[0007] A conventional plunger lift system for controlling production typically comprises the following structures. A well is formed by a casing that lines the well. Within the casing is a tubing string that lines the well bore through which oil or gas is produced from a formation through perforations. Within the well bore is a bumper spring assembly resting in a seating nipple or, alternatively, in a tubing or collar stop or hold down device as used in lieu of a seating nipple. A lift or bypass plunger, shown traveling upward under the pressure of the fluids and/or gas in the well bore, pushes or lifts a "slug" of fluid ahead of it. The weight of the fluid that lift or bypass plunger may lift depends on a variety of factors. Thus, it is important that other devices used in conjunction with bumper springs and lift plungers be appropriately matched to utilize the capabilities of all components in the downhole "system" so that they operate together for maximum efficiency and reliability. A typical well also includes the wellhead apparatus disposed on the surface of the earth for directing the production of the well to appropriate receptacles or pipelines.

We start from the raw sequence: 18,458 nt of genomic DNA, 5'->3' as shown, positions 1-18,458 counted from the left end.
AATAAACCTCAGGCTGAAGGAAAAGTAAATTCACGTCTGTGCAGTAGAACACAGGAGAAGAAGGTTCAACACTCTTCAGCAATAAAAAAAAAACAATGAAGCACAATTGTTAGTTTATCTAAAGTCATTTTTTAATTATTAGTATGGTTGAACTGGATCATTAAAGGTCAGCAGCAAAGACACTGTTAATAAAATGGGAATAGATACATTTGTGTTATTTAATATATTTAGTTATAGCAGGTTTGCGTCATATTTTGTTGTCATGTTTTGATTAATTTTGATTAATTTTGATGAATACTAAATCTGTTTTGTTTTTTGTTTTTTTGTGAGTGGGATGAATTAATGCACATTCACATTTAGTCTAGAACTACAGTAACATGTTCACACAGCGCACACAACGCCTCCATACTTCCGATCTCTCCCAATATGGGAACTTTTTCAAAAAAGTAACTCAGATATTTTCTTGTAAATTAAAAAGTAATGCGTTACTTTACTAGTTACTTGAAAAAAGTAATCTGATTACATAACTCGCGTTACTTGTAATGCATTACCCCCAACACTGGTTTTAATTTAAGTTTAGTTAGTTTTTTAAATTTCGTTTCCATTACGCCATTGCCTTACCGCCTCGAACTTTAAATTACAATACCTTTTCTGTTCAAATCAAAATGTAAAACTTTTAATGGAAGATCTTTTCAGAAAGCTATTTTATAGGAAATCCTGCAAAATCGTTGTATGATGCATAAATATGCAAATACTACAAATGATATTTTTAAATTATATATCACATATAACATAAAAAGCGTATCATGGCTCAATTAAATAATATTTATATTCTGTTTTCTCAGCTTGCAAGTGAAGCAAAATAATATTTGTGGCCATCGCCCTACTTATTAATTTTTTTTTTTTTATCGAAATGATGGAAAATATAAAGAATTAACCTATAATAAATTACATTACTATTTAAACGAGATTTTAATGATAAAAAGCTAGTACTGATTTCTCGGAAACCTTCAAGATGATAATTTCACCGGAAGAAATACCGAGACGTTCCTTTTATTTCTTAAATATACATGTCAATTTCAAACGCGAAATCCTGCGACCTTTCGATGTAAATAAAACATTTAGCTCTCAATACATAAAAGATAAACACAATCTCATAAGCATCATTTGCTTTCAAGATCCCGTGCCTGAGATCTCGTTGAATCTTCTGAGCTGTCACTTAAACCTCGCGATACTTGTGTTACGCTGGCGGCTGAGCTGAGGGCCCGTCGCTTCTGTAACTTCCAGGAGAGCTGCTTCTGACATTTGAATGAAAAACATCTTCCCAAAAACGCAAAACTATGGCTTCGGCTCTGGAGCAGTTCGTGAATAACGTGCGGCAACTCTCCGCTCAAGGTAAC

[0008] A bumper spring assembly is a tool that is typically placed in a seating nipple at the lower end of the tubing in the well to absorb the momentum of the bypass or lift plunger as it reaches the seating nipple, thereby protecting the seating nipple from damage. Structurally, most bumper springs comprise a shaft or mandrel, a head piece at the upper end and a cage attached to the lower end. The head piece and cage are typically threaded onto the mandrel and secured with a pin to prevent the rotation of the end piece with respect to the mandrel so that the bumper spring does not become disassembled. Other methods to prevent loosening of the end pieces include welding and lock nuts.